For those unfamiliar with it, the celebration of Black Marriage Day may sound strange or even divisive. After all, marriage should be celebrated among people of all races, right? Why single out one day to focus on black marriages?
In 2002, the founder of Wedded Bliss Foundation, Inc., Nisa Muhammad had an idea: she would create an opportunity for marriage to be celebrated in the Black community as a result of the terrible statistics on in the issue within the African-American community. The first Black Marriage Day was celebrated in March 2003 in 30 cities across the U.S. It has been celebrated annually on the 4th Sunday of March ever since and spread to almost 3oo communities since its inception.
Still not convinced that this celebration is particularly important? Take a look at the bleak statistics from the Pew Research Center on marriage, family and parenting in the African-American community:
- Blacks are more far less likely to be married than Whites – 32% versus 56%.
- Black children (52%) are nearly three times as likely as white children (18%) and nearly twice as likely as Hispanic children (27%) to live with one parent.
- In 1960, 61% of black adults were married. By 2008, that share had dropped to 32%. Among whites, the marriage rate dropped from 74% in 1960 to 56% in 2008.
- In 2008, 27% of white adults and 33% of Hispanics were living with a spouse and one or more children. This compares with only 17% of black adults.
- In 2008, 19% of blacks were living in a household with children and no spouse.
- In 2008, seven-in-ten black women giving birth (72%) were unmarried. This compares with 53% of Hispanic women giving birth and 29% of whites.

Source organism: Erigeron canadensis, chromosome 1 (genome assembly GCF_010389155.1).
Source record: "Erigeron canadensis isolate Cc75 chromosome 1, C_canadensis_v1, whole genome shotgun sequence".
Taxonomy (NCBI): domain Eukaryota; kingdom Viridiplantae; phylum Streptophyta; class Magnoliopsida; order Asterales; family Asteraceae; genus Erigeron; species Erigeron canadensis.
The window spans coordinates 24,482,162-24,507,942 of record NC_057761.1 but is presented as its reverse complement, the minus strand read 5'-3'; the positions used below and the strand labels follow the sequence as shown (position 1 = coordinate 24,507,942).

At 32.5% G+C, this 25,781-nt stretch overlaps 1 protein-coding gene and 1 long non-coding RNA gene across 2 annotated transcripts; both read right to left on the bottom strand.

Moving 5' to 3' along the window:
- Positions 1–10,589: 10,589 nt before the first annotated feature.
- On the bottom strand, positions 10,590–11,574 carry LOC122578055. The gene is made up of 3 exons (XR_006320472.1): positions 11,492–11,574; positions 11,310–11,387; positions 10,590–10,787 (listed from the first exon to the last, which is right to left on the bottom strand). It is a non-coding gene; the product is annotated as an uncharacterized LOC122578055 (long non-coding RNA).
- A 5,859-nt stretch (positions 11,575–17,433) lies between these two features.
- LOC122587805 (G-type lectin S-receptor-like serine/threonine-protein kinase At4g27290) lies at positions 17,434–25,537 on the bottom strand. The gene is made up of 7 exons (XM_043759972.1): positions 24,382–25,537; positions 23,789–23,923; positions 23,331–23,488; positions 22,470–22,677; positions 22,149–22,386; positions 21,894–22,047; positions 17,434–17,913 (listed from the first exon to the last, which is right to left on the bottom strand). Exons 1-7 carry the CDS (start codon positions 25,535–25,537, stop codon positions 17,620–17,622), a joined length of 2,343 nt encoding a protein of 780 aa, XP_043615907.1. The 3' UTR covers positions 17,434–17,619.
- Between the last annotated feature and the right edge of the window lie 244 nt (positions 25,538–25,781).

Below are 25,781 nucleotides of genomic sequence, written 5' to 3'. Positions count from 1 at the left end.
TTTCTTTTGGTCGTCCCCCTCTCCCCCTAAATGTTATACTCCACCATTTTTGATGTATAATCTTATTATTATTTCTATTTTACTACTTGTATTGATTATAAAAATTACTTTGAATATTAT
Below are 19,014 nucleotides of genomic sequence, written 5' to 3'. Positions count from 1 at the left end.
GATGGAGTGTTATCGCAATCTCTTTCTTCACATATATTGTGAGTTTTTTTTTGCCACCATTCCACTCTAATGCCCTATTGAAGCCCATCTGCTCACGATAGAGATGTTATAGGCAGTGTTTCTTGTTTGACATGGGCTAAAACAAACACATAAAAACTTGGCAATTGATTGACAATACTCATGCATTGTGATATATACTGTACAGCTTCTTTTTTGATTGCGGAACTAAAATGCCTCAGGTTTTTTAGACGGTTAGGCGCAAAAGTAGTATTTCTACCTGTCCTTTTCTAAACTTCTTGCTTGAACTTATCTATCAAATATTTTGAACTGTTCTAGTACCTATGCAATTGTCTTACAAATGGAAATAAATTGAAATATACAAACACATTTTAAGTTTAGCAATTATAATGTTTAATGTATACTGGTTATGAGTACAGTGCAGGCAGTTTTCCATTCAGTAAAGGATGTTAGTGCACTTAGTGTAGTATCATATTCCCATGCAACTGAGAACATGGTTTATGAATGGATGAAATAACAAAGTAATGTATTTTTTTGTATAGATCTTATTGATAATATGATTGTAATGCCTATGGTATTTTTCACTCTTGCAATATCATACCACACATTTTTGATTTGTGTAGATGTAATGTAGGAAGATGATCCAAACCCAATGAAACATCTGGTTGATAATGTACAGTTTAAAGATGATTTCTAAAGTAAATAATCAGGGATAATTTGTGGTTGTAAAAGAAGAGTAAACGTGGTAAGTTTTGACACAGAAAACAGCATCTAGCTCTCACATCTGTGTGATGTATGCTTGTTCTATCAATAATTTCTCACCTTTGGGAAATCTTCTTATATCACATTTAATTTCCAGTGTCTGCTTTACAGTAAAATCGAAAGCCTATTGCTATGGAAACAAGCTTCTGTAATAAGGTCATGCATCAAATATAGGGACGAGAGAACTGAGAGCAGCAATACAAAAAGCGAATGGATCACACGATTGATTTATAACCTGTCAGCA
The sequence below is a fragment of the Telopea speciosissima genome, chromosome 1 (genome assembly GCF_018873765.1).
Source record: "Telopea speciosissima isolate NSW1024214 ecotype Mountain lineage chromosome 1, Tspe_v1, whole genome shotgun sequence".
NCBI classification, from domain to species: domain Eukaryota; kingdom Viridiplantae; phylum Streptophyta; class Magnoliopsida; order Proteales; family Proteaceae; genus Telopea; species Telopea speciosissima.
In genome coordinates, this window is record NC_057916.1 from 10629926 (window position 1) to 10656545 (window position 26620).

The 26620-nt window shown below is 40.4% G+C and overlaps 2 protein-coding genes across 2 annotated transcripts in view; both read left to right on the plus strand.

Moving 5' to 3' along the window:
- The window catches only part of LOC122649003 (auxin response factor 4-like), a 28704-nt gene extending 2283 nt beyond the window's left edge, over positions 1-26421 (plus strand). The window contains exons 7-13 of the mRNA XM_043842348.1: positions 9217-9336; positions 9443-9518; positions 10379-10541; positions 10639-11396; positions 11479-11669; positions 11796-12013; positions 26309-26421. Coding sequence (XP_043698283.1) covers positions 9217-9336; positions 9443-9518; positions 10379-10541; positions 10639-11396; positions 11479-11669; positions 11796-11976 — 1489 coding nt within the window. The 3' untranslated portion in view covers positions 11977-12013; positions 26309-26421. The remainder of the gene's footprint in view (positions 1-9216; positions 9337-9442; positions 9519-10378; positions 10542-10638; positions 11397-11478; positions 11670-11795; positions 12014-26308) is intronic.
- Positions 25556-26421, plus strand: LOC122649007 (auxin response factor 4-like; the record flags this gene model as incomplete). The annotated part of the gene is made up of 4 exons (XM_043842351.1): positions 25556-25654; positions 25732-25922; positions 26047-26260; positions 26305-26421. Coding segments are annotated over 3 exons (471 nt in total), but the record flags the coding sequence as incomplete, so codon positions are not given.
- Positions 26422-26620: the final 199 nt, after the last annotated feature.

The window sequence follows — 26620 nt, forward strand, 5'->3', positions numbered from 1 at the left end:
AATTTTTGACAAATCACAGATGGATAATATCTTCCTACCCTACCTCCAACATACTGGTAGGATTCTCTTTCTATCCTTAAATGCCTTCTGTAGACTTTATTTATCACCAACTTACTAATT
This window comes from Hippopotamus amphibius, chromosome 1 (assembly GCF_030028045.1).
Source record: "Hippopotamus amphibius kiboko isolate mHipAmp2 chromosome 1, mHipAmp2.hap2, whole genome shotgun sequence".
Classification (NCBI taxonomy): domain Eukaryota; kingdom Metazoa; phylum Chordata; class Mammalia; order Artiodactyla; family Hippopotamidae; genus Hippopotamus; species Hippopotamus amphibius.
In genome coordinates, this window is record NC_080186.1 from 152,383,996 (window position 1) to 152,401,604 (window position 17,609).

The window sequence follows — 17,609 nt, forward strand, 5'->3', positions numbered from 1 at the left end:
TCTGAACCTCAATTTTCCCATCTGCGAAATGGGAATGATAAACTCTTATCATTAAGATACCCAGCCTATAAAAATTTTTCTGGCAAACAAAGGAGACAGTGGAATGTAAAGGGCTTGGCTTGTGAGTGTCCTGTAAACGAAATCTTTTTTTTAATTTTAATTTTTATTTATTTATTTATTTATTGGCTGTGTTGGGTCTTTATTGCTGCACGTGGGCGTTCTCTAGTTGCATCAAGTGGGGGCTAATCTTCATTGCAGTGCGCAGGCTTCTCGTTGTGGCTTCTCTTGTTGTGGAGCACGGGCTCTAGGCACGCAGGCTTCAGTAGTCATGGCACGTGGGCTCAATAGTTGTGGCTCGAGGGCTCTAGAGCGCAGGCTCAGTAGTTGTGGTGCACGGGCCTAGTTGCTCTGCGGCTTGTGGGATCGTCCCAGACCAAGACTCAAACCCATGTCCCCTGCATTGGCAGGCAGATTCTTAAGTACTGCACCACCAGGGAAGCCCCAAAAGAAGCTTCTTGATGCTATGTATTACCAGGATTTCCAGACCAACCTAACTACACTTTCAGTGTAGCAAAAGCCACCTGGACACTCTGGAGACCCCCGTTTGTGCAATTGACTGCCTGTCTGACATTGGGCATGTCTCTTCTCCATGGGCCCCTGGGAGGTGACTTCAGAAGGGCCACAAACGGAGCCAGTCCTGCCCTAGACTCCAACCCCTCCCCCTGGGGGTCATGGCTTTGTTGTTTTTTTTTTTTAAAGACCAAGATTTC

- In 2008, roughly half of all black children under the age of 18 (52%) were living in a household with one parent. A third (32%) were in a household with two married parents. The rest were living in households with cohabiting partners (6%) or no parent at all (10%). By comparison, 74% of white children younger than age 18 lived in households with two married parents in 2008. Fewer than one-in-five (18%) lived in one-parent households, and the remainder lived with cohabiting partners (5%) or no parent (3%).
Nisa’s initiative serves as a yearly reminder that marriage is extremely important for the individuals involved, their children and for the society, in general. Statistics have shown that those who are married are more likely to have a better quality of life, longer lives, better sex lives, happier and more well-rounded children, and higher incomes.
This year, Black Marriage Day will be celebrated on Sunday, March 25, 2012. The theme for this year is “It Takes Two!”
*photo by Lin and Jirsa Photography. Click here to see more images from that wedding.